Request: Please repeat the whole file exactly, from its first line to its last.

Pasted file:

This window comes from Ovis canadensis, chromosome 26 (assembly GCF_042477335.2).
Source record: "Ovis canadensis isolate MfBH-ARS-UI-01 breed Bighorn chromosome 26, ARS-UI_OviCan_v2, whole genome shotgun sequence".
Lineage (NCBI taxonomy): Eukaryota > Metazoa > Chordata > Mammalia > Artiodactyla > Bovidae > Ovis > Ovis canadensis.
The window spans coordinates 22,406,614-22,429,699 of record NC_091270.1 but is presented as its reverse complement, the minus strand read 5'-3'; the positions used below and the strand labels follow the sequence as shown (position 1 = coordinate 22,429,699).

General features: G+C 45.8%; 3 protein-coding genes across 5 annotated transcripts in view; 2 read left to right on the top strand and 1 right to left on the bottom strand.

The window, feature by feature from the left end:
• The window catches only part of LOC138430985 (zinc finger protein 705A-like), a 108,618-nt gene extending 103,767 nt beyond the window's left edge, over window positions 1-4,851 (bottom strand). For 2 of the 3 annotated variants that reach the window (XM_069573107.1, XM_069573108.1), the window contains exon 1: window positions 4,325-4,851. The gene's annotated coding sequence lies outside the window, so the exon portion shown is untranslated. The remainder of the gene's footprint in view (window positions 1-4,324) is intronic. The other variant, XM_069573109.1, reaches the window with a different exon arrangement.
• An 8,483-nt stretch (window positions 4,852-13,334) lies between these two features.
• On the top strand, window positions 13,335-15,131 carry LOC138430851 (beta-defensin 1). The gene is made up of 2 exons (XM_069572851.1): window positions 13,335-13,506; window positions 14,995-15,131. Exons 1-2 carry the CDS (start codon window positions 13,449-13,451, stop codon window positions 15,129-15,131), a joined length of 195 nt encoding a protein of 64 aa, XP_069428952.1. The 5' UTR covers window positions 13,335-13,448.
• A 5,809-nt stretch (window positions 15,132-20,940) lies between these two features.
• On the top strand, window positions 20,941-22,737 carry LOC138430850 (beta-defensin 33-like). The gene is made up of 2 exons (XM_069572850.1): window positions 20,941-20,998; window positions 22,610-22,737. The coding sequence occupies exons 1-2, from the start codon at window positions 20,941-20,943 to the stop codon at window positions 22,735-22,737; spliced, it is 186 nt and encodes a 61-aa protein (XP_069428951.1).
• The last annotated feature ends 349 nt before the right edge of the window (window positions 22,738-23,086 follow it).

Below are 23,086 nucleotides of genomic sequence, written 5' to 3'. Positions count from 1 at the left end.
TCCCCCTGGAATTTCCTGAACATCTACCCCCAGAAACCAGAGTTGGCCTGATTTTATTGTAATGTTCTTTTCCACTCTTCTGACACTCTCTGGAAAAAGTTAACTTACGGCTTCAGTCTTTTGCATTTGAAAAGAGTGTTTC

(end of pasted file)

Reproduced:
This window comes from Ovis canadensis, chromosome 26 (assembly GCF_042477335.2).
Source record: "Ovis canadensis isolate MfBH-ARS-UI-01 breed Bighorn chromosome 26, ARS-UI_OviCan_v2, whole genome shotgun sequence".
Lineage (NCBI taxonomy): Eukaryota > Metazoa > Chordata > Mammalia > Artiodactyla > Bovidae > Ovis > Ovis canadensis.
The window spans coordinates 22,406,614-22,429,699 of record NC_091270.1 but is presented as its reverse complement, the minus strand read 5'-3'; the positions used below and the strand labels follow the sequence as shown (position 1 = coordinate 22,429,699).

General features: G+C 45.8%; 3 protein-coding genes across 5 annotated transcripts in view; 2 read left to right on the top strand and 1 right to left on the bottom strand.

The window, feature by feature from the left end:
• The window catches only part of LOC138430985 (zinc finger protein 705A-like), a 108,618-nt gene extending 103,767 nt beyond the window's left edge, over window positions 1-4,851 (bottom strand). For 2 of the 3 annotated variants that reach the window (XM_069573107.1, XM_069573108.1), the window contains exon 1: window positions 4,325-4,851. The gene's annotated coding sequence lies outside the window, so the exon portion shown is untranslated. The remainder of the gene's footprint in view (window positions 1-4,324) is intronic. The other variant, XM_069573109.1, reaches the window with a different exon arrangement.
• An 8,483-nt stretch (window positions 4,852-13,334) lies between these two features.
• On the top strand, window positions 13,335-15,131 carry LOC138430851 (beta-defensin 1). The gene is made up of 2 exons (XM_069572851.1): window positions 13,335-13,506; window positions 14,995-15,131. Exons 1-2 carry the CDS (start codon window positions 13,449-13,451, stop codon window positions 15,129-15,131), a joined length of 195 nt encoding a protein of 64 aa, XP_069428952.1. The 5' UTR covers window positions 13,335-13,448.
• A 5,809-nt stretch (window positions 15,132-20,940) lies between these two features.
• On the top strand, window positions 20,941-22,737 carry LOC138430850 (beta-defensin 33-like). The gene is made up of 2 exons (XM_069572850.1): window positions 20,941-20,998; window positions 22,610-22,737. The coding sequence occupies exons 1-2, from the start codon at window positions 20,941-20,943 to the stop codon at window positions 22,735-22,737; spliced, it is 186 nt and encodes a 61-aa protein (XP_069428951.1).
• The last annotated feature ends 349 nt before the right edge of the window (window positions 22,738-23,086 follow it).

Below are 23,086 nucleotides of genomic sequence, written 5' to 3'. Positions count from 1 at the left end.
TCCCCCTGGAATTTCCTGAACATCTACCCCCAGAAACCAGAGTTGGCCTGATTTTATTGTAATGTTCTTTTCCACTCTTCTGACACTCTCTGGAAAAAGTTAACTTACGGCTTCAGTCTTTTGCATTTGAAAAGAGTGTTTC